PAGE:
Cook, an Air Force Afghanistan veteran, who was deployed with the Judge Advocate General Corps Corps (JAG), to Afghanistan as a military lawyer, comes from a family in which he is the oldest of six siblings with a father who was a pastor.
On Saturday, The Journal had exclusive access to Cook’s campaign – shadowing the candidate and his staff from early morning until nearly midnight.
One thing is very clear – Cook spends many hours and hundreds of miles on the road as he campaigns in the large district, which begins in the northwest corner of Fauquier County and includes (among others) Stafford, King George and Fredericksburg and goes as far south as Newport News and Williamsburg.
The first event of the day was a breakfast in Dahlgren, sponsored by the King George County Democratic Committee, to which not only Democrats, but also Republicans and Independents were invited to “Get to know Adam and his ideas for America.”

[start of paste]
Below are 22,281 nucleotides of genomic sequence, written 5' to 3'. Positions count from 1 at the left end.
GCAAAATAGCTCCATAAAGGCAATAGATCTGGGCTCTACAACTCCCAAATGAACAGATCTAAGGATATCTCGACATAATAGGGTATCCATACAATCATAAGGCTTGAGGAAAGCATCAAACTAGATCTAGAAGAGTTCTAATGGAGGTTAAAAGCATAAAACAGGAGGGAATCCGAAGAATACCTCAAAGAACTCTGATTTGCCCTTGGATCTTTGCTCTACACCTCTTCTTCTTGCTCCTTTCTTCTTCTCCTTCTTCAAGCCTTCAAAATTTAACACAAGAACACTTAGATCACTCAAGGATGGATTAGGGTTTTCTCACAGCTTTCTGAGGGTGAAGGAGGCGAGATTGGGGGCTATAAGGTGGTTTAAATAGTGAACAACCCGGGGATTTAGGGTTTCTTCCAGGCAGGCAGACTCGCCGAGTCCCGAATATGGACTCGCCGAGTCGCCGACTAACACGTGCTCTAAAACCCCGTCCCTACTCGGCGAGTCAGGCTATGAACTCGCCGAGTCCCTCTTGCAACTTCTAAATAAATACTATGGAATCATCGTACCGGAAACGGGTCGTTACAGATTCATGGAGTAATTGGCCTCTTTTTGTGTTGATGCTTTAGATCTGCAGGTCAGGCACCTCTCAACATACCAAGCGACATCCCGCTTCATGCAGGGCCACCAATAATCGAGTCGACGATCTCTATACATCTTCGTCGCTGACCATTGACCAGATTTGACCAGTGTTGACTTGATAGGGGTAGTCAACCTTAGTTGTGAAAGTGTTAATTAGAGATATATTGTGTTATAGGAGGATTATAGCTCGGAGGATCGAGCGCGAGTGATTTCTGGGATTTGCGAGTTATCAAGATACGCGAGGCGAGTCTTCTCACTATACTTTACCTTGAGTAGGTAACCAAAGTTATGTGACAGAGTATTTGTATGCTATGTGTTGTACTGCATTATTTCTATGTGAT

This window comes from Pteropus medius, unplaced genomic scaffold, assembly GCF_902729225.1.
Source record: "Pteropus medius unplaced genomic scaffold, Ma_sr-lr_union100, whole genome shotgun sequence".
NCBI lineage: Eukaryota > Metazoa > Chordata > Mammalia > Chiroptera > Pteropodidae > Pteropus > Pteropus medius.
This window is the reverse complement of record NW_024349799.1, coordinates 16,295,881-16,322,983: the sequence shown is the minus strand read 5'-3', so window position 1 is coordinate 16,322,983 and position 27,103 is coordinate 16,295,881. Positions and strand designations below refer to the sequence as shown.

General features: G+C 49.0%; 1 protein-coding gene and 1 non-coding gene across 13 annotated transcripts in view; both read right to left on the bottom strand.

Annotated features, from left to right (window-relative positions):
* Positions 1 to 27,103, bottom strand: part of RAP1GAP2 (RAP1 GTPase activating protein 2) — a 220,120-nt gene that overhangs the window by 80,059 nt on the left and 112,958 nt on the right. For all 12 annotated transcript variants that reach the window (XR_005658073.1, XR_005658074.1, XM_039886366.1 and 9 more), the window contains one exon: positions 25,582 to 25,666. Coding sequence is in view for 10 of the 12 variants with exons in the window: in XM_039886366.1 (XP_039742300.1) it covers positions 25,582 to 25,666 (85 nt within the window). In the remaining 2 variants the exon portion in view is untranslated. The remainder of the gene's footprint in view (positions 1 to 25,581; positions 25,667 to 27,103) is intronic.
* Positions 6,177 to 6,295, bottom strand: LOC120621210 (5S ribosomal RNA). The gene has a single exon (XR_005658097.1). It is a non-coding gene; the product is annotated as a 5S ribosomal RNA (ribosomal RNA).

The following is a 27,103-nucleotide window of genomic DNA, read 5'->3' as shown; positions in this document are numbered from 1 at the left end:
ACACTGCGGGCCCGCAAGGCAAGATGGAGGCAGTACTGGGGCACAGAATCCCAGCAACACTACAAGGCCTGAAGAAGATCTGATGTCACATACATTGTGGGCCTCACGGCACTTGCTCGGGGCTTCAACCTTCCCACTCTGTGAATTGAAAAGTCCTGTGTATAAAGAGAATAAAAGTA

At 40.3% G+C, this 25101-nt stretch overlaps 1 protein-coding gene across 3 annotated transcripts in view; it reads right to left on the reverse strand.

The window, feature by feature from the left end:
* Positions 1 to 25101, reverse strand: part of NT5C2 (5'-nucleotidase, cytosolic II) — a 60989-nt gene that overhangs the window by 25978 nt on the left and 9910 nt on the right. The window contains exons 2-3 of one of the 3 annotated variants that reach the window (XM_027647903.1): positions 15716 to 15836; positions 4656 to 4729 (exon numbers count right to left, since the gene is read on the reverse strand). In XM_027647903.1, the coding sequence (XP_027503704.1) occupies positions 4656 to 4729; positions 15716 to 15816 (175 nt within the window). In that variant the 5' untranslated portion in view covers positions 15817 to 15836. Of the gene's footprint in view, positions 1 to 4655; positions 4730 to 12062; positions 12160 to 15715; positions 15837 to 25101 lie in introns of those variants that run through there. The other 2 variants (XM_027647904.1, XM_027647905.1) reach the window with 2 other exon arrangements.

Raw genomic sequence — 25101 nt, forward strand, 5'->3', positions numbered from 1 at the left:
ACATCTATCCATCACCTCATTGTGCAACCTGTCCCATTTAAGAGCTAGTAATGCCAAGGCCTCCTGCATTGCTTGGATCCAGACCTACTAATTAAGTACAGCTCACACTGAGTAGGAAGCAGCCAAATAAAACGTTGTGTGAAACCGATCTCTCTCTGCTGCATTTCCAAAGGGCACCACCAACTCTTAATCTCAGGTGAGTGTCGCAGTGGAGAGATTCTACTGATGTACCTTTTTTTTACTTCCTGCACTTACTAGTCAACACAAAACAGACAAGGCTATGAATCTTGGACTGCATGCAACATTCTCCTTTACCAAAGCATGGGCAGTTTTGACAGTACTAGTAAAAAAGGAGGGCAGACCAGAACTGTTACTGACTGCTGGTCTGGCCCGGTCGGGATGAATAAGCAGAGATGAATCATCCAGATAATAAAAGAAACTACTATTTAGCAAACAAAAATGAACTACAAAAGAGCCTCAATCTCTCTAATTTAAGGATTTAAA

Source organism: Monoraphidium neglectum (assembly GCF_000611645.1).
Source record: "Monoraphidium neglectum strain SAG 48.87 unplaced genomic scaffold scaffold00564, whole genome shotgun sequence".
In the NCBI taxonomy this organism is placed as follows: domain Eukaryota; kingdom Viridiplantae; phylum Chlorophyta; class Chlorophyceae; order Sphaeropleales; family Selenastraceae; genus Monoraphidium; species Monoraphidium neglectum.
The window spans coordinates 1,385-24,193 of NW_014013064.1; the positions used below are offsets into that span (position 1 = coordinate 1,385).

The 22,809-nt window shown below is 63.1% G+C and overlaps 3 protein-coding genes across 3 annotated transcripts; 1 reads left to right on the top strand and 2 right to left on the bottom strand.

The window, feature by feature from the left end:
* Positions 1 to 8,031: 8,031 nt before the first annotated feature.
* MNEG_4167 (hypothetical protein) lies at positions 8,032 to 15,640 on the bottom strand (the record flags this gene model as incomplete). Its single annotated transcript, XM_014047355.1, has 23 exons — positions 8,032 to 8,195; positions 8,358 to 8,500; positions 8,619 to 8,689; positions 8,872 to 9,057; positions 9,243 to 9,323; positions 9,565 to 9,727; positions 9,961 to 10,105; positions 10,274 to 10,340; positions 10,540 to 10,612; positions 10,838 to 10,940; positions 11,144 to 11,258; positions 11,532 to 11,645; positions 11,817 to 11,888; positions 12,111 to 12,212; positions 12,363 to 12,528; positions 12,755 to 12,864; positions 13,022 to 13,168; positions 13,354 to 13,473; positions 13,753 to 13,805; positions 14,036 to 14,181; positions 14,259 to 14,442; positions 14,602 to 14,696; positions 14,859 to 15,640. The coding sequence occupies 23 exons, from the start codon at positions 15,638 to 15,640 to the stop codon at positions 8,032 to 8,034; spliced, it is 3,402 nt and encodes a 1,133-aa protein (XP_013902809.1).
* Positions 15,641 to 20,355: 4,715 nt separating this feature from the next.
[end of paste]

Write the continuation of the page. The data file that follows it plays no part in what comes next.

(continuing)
“It’s been a number of years since the first congressional district has had a Democratic Representative, and we’re going to do it,” Pearl Smith, Chairwoman of the King George County Democratic Party said as she introduced Cook to the audience.
Cook spoke about the importance of this year’s election, outlining what he believed were the most important issues which included the economy, a strong focus on veteran’s affairs and women’s issues, and education, in addition to explaining his background.